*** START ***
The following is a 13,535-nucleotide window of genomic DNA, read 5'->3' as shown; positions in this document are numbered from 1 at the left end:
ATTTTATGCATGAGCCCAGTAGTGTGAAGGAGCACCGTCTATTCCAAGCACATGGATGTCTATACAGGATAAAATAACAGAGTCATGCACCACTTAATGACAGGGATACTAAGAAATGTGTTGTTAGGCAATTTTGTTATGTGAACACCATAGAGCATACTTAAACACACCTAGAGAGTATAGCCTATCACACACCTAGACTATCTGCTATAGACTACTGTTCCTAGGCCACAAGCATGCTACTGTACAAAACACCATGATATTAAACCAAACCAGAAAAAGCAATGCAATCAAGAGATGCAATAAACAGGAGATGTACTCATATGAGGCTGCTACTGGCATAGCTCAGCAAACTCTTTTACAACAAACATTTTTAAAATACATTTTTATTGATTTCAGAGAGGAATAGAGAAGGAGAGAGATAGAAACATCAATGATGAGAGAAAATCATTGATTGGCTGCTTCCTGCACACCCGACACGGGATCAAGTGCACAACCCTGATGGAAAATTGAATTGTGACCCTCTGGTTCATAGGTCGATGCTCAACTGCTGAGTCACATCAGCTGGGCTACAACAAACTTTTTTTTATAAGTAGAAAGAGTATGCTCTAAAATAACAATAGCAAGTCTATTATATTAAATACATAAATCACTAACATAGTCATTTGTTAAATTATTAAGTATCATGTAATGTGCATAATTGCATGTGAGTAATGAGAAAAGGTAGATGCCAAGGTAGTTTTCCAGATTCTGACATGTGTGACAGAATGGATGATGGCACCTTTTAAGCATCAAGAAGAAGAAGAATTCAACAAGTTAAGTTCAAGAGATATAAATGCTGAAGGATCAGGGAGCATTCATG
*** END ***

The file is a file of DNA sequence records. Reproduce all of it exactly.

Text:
The following is a 13,535-nucleotide window of genomic DNA, read 5'->3' as shown; positions in this document are numbered from 1 at the left end:
ATTTTATGCATGAGCCCAGTAGTGTGAAGGAGCACCGTCTATTCCAAGCACATGGATGTCTATACAGGATAAAATAACAGAGTCATGCACCACTTAATGACAGGGATACTAAGAAATGTGTTGTTAGGCAATTTTGTTATGTGAACACCATAGAGCATACTTAAACACACCTAGAGAGTATAGCCTATCACACACCTAGACTATCTGCTATAGACTACTGTTCCTAGGCCACAAGCATGCTACTGTACAAAACACCATGATATTAAACCAAACCAGAAAAAGCAATGCAATCAAGAGATGCAATAAACAGGAGATGTACTCATATGAGGCTGCTACTGGCATAGCTCAGCAAACTCTTTTACAACAAACATTTTTAAAATACATTTTTATTGATTTCAGAGAGGAATAGAGAAGGAGAGAGATAGAAACATCAATGATGAGAGAAAATCATTGATTGGCTGCTTCCTGCACACCCGACACGGGATCAAGTGCACAACCCTGATGGAAAATTGAATTGTGACCCTCTGGTTCATAGGTCGATGCTCAACTGCTGAGTCACATCAGCTGGGCTACAACAAACTTTTTTTTATAAGTAGAAAGAGTATGCTCTAAAATAACAATAGCAAGTCTATTATATTAAATACATAAATCACTAACATAGTCATTTGTTAAATTATTAAGTATCATGTAATGTGCATAATTGCATGTGAGTAATGAGAAAAGGTAGATGCCAAGGTAGTTTTCCAGATTCTGACATGTGTGACAGAATGGATGATGGCACCTTTTAAGCATCAAGAAGAAGAAGAATTCAACAAGTTAAGTTCAAGAGATATAAATGCTGAAGGATCAGGGAGCATTCATG